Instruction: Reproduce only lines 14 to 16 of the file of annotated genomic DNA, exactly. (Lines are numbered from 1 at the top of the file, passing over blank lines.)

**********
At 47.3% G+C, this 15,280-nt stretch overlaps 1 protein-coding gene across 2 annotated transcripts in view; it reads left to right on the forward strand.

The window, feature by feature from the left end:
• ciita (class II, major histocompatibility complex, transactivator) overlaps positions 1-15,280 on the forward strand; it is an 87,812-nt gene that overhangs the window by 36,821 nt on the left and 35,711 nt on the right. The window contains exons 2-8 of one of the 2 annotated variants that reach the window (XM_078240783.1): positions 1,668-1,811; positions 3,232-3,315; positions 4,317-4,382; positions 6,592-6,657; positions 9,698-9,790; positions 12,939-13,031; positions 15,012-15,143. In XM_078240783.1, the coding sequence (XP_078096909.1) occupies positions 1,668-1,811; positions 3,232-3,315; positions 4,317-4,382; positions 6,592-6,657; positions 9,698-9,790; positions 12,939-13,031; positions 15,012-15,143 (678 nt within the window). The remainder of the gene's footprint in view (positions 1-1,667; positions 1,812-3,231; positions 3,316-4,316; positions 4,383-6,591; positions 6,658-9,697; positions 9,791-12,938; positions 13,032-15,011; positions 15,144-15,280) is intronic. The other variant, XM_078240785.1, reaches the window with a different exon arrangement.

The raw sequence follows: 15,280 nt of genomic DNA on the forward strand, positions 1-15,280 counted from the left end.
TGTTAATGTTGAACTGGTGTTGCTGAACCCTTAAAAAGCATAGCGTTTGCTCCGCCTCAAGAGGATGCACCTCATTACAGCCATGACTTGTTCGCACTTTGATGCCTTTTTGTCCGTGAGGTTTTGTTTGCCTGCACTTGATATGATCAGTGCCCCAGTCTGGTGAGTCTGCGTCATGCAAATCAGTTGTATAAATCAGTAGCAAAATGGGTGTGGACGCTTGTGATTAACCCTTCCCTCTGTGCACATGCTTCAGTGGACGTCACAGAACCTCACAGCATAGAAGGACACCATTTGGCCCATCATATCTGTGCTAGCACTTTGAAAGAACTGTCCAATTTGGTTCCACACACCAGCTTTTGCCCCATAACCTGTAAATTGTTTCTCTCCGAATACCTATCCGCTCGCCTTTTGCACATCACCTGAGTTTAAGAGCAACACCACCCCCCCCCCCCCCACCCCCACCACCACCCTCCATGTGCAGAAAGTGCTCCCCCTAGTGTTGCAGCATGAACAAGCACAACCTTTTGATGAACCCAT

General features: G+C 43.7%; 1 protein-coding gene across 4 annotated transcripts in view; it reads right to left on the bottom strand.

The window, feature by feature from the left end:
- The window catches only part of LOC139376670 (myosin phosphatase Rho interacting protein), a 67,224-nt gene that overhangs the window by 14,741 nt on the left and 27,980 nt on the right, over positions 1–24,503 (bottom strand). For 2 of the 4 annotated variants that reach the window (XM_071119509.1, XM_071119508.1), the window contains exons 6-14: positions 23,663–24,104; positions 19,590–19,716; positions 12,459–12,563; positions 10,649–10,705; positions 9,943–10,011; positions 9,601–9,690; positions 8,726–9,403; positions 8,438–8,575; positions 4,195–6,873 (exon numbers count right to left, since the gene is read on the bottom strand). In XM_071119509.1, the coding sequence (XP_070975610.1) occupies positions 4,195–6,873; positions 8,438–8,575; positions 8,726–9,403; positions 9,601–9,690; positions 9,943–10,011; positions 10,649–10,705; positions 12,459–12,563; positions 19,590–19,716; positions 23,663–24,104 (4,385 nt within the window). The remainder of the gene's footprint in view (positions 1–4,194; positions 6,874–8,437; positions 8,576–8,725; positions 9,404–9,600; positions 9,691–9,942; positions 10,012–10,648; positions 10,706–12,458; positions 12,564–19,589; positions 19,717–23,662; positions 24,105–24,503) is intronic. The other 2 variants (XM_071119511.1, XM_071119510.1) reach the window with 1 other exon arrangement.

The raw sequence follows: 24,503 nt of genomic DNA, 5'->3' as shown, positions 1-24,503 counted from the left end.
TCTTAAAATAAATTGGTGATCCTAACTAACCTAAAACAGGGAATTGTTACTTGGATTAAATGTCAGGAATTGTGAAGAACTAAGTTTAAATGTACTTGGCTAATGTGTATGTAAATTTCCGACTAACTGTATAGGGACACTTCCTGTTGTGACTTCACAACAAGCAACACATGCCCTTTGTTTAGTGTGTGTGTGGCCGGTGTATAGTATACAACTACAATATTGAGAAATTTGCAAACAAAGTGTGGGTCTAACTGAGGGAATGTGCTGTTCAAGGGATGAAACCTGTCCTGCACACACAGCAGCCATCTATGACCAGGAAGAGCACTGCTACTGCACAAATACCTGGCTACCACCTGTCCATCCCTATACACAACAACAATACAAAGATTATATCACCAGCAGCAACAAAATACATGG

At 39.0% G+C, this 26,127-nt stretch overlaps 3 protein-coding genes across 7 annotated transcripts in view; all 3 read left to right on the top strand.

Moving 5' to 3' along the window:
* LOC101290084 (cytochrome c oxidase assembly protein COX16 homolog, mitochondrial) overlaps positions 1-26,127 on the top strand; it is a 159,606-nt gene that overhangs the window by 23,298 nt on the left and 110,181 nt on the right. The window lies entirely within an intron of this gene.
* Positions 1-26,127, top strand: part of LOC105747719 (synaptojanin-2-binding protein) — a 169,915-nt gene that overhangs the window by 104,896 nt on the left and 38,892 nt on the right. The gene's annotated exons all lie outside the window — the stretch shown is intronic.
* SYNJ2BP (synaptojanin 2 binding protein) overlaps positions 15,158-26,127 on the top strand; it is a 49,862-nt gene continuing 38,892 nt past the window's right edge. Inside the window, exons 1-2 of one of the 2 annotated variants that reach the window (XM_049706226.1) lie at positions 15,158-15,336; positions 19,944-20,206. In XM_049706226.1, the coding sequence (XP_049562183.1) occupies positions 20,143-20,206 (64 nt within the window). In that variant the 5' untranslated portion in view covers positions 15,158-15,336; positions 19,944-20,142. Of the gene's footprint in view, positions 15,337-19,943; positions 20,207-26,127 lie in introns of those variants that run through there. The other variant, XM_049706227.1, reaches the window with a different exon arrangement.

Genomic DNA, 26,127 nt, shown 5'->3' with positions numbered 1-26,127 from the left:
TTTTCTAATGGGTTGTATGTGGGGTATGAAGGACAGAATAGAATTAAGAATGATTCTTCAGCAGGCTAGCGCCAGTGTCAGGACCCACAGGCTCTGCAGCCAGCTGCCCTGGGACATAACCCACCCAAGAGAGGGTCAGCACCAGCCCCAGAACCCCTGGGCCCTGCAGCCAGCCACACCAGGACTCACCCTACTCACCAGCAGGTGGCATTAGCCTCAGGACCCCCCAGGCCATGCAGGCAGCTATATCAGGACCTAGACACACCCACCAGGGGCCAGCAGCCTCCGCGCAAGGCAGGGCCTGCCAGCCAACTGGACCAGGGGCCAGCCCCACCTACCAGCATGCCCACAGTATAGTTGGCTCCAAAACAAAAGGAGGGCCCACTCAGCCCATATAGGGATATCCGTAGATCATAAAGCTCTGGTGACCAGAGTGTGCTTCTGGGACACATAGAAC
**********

* Positions 1-26,127, top strand: part of LOC105747719 (synaptojanin-2-binding protein) — a 169,915-nt gene that overhangs the window by 104,896 nt on the left and 38,892 nt on the right. The gene's annotated exons all lie outside the window — the stretch shown is intronic.
* SYNJ2BP (synaptojanin 2 binding protein) overlaps positions 15,158-26,127 on the top strand; it is a 49,862-nt gene continuing 38,892 nt past the window's right edge. Inside the window, exons 1-2 of one of the 2 annotated variants that reach the window (XM_049706226.1) lie at positions 15,158-15,336; positions 19,944-20,206. In XM_049706226.1, the coding sequence (XP_049562183.1) occupies positions 20,143-20,206 (64 nt within the window). In that variant the 5' untranslated portion in view covers positions 15,158-15,336; positions 19,944-20,142. Of the gene's footprint in view, positions 15,337-19,943; positions 20,207-26,127 lie in introns of those variants that run through there. The other variant, XM_049706227.1, reaches the window with a different exon arrangement.

Genomic DNA, 26,127 nt, shown 5'->3' with positions numbered 1-26,127 from the left: